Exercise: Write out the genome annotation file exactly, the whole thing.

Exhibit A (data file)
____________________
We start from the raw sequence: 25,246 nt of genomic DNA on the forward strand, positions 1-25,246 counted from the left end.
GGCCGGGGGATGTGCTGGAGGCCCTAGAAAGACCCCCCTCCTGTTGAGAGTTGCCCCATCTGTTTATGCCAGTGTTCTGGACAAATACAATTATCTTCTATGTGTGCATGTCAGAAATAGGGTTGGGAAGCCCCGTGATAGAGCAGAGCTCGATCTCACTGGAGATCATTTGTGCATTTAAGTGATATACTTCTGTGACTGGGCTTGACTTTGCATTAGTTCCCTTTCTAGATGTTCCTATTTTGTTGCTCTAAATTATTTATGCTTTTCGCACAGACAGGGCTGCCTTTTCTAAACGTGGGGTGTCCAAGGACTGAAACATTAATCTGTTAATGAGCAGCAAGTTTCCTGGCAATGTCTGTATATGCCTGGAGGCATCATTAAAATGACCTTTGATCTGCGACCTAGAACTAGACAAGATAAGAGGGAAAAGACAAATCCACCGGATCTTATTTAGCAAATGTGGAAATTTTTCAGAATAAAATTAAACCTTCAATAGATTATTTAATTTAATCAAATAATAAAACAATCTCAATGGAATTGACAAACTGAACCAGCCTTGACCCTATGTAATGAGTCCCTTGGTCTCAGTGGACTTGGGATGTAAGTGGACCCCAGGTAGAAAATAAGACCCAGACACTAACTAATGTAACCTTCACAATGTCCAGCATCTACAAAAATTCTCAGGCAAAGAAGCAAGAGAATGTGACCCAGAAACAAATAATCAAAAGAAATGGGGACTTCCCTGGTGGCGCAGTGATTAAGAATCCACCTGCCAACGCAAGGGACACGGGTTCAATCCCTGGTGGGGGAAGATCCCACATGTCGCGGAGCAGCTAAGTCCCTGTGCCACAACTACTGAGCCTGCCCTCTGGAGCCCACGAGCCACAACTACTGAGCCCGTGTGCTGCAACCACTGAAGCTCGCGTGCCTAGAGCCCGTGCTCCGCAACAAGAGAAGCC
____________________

We start from the raw sequence: 25,246 nt of genomic DNA on the forward strand, positions 1-25,246 counted from the left end.
GGCCGGGGGATGTGCTGGAGGCCCTAGAAAGACCCCCCTCCTGTTGAGAGTTGCCCCATCTGTTTATGCCAGTGTTCTGGACAAATACAATTATCTTCTATGTGTGCATGTCAGAAATAGGGTTGGGAAGCCCCGTGATAGAGCAGAGCTCGATCTCACTGGAGATCATTTGTGCATTTAAGTGATATACTTCTGTGACTGGGCTTGACTTTGCATTAGTTCCCTTTCTAGATGTTCCTATTTTGTTGCTCTAAATTATTTATGCTTTTCGCACAGACAGGGCTGCCTTTTCTAAACGTGGGGTGTCCAAGGACTGAAACATTAATCTGTTAATGAGCAGCAAGTTTCCTGGCAATGTCTGTATATGCCTGGAGGCATCATTAAAATGACCTTTGATCTGCGACCTAGAACTAGACAAGATAAGAGGGAAAAGACAAATCCACCGGATCTTATTTAGCAAATGTGGAAATTTTTCAGAATAAAATTAAACCTTCAATAGATTATTTAATTTAATCAAATAATAAAACAATCTCAATGGAATTGACAAACTGAACCAGCCTTGACCCTATGTAATGAGTCCCTTGGTCTCAGTGGACTTGGGATGTAAGTGGACCCCAGGTAGAAAATAAGACCCAGACACTAACTAATGTAACCTTCACAATGTCCAGCATCTACAAAAATTCTCAGGCAAAGAAGCAAGAGAATGTGACCCAGAAACAAATAATCAAAAGAAATGGGGACTTCCCTGGTGGCGCAGTGATTAAGAATCCACCTGCCAACGCAAGGGACACGGGTTCAATCCCTGGTGGGGGAAGATCCCACATGTCGCGGAGCAGCTAAGTCCCTGTGCCACAACTACTGAGCCTGCCCTCTGGAGCCCACGAGCCACAACTACTGAGCCCGTGTGCTGCAACCACTGAAGCTCGCGTGCCTAGAGCCCGTGCTCCGCAACAAGAGAAGCC